We give a common version of the two catalogues of Mean Radial Velocitiesby Wilson (1963) and Evans (1978) to which we have added the catalogueof spectroscopic binary systems (Batten et al. 1989). For each star,when possible, we give: 1) an acronym to enter SIMBAD (Set ofIdentifications Measurements and Bibliography for Astronomical Data) ofthe CDS (Centre de Donnees Astronomiques de Strasbourg). 2) the numberHIC of the HIPPARCOS catalogue (Turon 1992). 3) the CCDM number(Catalogue des Composantes des etoiles Doubles et Multiples) byDommanget & Nys (1994). For the cluster stars, a precise study hasbeen done, on the identificator numbers. Numerous remarks point out theproblems we have had to deal with.
|The position corrections of 1400 stars observed with PA II in San Juan.|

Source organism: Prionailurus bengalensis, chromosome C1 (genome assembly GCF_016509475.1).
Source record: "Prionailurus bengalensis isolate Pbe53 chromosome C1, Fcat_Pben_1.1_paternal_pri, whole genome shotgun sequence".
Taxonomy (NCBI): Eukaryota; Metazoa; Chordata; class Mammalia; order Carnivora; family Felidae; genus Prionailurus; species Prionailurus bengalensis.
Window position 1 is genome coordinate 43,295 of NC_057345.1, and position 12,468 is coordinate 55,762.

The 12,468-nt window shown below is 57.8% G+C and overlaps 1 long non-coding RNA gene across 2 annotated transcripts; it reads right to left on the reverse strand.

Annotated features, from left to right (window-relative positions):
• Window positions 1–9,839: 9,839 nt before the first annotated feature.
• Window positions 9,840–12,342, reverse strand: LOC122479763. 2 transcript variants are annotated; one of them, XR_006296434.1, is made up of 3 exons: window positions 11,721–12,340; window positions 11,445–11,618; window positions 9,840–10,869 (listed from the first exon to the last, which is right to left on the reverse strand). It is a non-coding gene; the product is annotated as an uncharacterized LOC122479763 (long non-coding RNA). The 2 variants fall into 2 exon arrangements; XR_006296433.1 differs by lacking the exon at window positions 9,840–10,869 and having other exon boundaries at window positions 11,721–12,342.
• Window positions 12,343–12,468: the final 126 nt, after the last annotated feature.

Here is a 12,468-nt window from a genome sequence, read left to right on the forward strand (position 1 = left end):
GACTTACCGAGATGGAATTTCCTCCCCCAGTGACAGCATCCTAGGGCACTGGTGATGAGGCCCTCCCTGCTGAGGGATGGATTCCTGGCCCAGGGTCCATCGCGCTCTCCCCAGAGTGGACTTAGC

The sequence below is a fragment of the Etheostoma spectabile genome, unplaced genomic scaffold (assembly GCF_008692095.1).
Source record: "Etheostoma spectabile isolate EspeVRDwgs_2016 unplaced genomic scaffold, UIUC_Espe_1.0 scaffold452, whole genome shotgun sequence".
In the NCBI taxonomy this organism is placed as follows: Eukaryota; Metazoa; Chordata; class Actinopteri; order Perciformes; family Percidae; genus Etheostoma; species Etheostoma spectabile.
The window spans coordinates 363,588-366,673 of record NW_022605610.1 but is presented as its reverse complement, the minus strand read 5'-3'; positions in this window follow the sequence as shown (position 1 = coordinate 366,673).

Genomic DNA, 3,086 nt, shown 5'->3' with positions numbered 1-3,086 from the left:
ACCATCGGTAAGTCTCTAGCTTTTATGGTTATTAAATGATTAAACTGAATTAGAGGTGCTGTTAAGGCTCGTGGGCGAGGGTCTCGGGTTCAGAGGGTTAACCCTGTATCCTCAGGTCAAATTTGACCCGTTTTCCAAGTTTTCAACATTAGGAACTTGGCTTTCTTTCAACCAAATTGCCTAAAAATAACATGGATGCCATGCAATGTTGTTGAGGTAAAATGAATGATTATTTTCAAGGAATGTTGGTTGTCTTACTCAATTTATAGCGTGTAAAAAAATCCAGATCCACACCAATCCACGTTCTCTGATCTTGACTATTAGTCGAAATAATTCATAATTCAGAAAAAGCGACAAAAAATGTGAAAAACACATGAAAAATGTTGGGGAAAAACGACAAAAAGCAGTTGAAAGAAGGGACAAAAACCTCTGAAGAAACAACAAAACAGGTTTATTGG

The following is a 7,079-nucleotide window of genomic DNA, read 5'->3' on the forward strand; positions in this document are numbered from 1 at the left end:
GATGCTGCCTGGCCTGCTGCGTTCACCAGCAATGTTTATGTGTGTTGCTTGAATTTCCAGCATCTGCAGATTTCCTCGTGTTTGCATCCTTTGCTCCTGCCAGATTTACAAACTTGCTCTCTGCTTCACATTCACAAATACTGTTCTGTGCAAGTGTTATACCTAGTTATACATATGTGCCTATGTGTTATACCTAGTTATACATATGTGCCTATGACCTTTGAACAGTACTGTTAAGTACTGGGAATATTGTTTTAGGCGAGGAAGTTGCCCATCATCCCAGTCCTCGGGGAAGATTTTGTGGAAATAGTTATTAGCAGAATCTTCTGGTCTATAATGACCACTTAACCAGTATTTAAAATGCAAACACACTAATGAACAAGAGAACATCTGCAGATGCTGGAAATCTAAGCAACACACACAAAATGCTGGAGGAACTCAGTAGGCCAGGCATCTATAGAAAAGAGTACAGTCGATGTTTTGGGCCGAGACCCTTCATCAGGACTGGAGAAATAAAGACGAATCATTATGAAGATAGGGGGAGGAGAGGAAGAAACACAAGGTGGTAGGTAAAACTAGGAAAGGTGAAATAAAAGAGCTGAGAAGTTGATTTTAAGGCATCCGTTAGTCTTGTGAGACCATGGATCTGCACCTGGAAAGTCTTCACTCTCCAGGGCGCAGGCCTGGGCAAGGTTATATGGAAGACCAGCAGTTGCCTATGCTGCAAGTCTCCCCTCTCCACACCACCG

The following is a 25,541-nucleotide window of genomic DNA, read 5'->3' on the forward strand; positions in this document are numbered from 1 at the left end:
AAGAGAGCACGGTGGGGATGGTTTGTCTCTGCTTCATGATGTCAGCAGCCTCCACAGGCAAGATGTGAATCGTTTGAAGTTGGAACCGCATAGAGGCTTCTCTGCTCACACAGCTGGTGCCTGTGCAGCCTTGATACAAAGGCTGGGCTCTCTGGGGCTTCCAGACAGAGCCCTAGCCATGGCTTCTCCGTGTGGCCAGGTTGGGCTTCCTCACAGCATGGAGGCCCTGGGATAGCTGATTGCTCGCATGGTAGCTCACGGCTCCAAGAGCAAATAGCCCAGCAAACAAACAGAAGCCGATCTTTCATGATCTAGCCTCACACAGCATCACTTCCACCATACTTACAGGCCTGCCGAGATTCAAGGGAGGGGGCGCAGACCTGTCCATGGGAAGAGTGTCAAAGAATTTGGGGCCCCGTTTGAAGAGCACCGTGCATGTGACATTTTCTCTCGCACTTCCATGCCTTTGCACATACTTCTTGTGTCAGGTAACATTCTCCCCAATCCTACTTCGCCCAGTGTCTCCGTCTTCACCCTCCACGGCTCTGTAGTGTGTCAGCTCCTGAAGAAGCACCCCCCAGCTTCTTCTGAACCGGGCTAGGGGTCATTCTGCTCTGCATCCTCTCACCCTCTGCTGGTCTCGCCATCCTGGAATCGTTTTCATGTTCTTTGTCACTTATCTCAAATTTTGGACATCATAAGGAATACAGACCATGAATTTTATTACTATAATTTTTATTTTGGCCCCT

|An atlas of ultraviolet P Cygni profiles|
We have selected spectra of 232 stars from the International UltravioletExplorer (IUE) archives for inclusion in an atlas intended for varioususes but tailored especially for the study of stellar winds. The atlascovers the range in spectral types from O3 to F8. The full atlas coversthe reduced and normalized high resolution spectra from the IUE long-and short-wavelength spectrographs. Here we discuss the selection of thestars and the data reduction, and we present in velocity units theprofiles of lines formed in the stellar winds. The selected lines covera wide range of ionizations, allowing a comparison of the profiles fromdifferent ions in the wind of each star and a comparison of thedifferent wind lines as a function spectral type and luminosity. We alsopresent the basic data on the program stars to facilitate study of thedependence of wind features on stellar parameters such as luminosity,temperature, escape velocity, and v sin i. We provide an overview of thecharacteristic behavior of the wind lines in the H-R diagram. Thecomplete spectra are available in digital form through the NASAAstrophysics Data System (ADS). We offer a description of the electronicdatabase that is available through the ADS and guidelines for obtainingaccess to that database.